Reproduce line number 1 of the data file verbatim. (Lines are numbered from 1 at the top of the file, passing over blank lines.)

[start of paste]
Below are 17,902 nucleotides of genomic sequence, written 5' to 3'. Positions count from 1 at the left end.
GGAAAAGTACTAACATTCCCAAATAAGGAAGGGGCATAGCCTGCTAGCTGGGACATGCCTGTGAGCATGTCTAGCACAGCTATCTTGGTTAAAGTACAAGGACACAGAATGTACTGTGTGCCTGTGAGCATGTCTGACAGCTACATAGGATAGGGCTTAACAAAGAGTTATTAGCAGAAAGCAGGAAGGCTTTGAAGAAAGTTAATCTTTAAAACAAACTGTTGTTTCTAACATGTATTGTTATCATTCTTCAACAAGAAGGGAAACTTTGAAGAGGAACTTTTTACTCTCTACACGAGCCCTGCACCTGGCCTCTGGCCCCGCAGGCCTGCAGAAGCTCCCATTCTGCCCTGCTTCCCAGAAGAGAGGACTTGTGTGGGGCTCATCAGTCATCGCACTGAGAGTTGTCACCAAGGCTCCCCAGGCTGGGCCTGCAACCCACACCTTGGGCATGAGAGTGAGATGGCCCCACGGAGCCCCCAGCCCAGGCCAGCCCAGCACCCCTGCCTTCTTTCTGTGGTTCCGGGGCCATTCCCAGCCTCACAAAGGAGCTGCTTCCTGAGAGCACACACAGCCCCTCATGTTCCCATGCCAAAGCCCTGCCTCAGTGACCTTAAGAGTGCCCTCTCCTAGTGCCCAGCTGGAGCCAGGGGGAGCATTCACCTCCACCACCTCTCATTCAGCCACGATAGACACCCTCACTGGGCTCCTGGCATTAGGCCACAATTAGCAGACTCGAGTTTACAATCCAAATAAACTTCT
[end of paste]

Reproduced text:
Below are 17,902 nucleotides of genomic sequence, written 5' to 3'. Positions count from 1 at the left end.